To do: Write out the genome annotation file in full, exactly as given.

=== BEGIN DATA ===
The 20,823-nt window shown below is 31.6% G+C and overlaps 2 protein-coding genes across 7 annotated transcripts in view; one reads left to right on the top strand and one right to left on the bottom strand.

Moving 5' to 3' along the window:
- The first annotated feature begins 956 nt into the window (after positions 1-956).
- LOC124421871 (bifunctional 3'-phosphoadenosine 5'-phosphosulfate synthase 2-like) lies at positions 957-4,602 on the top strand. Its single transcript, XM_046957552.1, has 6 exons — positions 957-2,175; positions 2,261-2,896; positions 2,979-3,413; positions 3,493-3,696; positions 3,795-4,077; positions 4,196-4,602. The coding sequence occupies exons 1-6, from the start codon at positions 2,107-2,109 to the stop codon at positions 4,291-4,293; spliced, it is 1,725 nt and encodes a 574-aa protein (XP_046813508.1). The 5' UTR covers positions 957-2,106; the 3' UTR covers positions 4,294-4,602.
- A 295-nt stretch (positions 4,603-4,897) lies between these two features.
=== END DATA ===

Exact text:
The 20,823-nt window shown below is 31.6% G+C and overlaps 2 protein-coding genes across 7 annotated transcripts in view; one reads left to right on the top strand and one right to left on the bottom strand.

Moving 5' to 3' along the window:
- The first annotated feature begins 956 nt into the window (after positions 1-956).
- LOC124421871 (bifunctional 3'-phosphoadenosine 5'-phosphosulfate synthase 2-like) lies at positions 957-4,602 on the top strand. Its single transcript, XM_046957552.1, has 6 exons — positions 957-2,175; positions 2,261-2,896; positions 2,979-3,413; positions 3,493-3,696; positions 3,795-4,077; positions 4,196-4,602. The coding sequence occupies exons 1-6, from the start codon at positions 2,107-2,109 to the stop codon at positions 4,291-4,293; spliced, it is 1,725 nt and encodes a 574-aa protein (XP_046813508.1). The 5' UTR covers positions 957-2,106; the 3' UTR covers positions 4,294-4,602.
- A 295-nt stretch (positions 4,603-4,897) lies between these two features.